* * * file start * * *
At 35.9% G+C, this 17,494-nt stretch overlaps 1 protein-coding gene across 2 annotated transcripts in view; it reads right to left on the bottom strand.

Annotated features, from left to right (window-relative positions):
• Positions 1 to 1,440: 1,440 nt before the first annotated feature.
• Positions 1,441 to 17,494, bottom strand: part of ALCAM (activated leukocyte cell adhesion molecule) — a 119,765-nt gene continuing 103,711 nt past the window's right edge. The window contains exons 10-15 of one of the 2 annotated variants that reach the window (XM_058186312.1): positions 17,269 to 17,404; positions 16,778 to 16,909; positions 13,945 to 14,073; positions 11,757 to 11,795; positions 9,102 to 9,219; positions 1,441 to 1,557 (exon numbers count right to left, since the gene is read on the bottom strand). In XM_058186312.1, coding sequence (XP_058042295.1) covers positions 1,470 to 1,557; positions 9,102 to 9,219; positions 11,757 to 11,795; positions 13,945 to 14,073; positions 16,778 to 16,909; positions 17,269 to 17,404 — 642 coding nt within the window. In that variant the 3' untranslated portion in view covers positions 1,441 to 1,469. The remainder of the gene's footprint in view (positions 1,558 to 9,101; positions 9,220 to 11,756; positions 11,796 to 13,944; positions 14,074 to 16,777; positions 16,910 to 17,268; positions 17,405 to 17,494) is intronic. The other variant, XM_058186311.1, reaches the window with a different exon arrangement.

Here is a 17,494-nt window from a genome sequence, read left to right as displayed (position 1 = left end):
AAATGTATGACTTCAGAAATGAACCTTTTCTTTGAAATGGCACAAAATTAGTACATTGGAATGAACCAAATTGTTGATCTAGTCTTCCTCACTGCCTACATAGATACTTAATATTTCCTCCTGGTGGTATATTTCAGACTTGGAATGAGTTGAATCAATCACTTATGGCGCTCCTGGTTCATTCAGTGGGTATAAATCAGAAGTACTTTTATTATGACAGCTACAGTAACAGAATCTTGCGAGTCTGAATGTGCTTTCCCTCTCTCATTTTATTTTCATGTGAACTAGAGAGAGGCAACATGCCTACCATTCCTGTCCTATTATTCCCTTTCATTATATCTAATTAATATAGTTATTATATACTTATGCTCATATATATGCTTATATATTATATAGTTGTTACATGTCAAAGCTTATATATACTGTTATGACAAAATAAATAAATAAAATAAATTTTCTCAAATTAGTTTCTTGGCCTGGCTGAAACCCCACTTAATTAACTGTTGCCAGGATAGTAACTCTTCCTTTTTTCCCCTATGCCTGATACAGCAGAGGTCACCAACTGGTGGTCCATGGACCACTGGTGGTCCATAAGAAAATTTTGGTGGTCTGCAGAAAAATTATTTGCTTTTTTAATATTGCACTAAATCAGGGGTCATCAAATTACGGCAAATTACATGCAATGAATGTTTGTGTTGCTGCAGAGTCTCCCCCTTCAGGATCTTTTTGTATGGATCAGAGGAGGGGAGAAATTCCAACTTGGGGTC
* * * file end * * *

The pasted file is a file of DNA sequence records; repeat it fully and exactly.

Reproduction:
At 35.9% G+C, this 17,494-nt stretch overlaps 1 protein-coding gene across 2 annotated transcripts in view; it reads right to left on the bottom strand.

Annotated features, from left to right (window-relative positions):
• Positions 1 to 1,440: 1,440 nt before the first annotated feature.
• Positions 1,441 to 17,494, bottom strand: part of ALCAM (activated leukocyte cell adhesion molecule) — a 119,765-nt gene continuing 103,711 nt past the window's right edge. The window contains exons 10-15 of one of the 2 annotated variants that reach the window (XM_058186312.1): positions 17,269 to 17,404; positions 16,778 to 16,909; positions 13,945 to 14,073; positions 11,757 to 11,795; positions 9,102 to 9,219; positions 1,441 to 1,557 (exon numbers count right to left, since the gene is read on the bottom strand). In XM_058186312.1, coding sequence (XP_058042295.1) covers positions 1,470 to 1,557; positions 9,102 to 9,219; positions 11,757 to 11,795; positions 13,945 to 14,073; positions 16,778 to 16,909; positions 17,269 to 17,404 — 642 coding nt within the window. In that variant the 3' untranslated portion in view covers positions 1,441 to 1,469. The remainder of the gene's footprint in view (positions 1,558 to 9,101; positions 9,220 to 11,756; positions 11,796 to 13,944; positions 14,074 to 16,777; positions 16,910 to 17,268; positions 17,405 to 17,494) is intronic. The other variant, XM_058186311.1, reaches the window with a different exon arrangement.

Here is a 17,494-nt window from a genome sequence, read left to right as displayed (position 1 = left end):
AAATGTATGACTTCAGAAATGAACCTTTTCTTTGAAATGGCACAAAATTAGTACATTGGAATGAACCAAATTGTTGATCTAGTCTTCCTCACTGCCTACATAGATACTTAATATTTCCTCCTGGTGGTATATTTCAGACTTGGAATGAGTTGAATCAATCACTTATGGCGCTCCTGGTTCATTCAGTGGGTATAAATCAGAAGTACTTTTATTATGACAGCTACAGTAACAGAATCTTGCGAGTCTGAATGTGCTTTCCCTCTCTCATTTTATTTTCATGTGAACTAGAGAGAGGCAACATGCCTACCATTCCTGTCCTATTATTCCCTTTCATTATATCTAATTAATATAGTTATTATATACTTATGCTCATATATATGCTTATATATTATATAGTTGTTACATGTCAAAGCTTATATATACTGTTATGACAAAATAAATAAATAAAATAAATTTTCTCAAATTAGTTTCTTGGCCTGGCTGAAACCCCACTTAATTAACTGTTGCCAGGATAGTAACTCTTCCTTTTTTCCCCTATGCCTGATACAGCAGAGGTCACCAACTGGTGGTCCATGGACCACTGGTGGTCCATAAGAAAATTTTGGTGGTCTGCAGAAAAATTATTTGCTTTTTTAATATTGCACTAAATCAGGGGTCATCAAATTACGGCAAATTACATGCAATGAATGTTTGTGTTGCTGCAGAGTCTCCCCCTTCAGGATCTTTTTGTATGGATCAGAGGAGGGGAGAAATTCCAACTTGGGGTC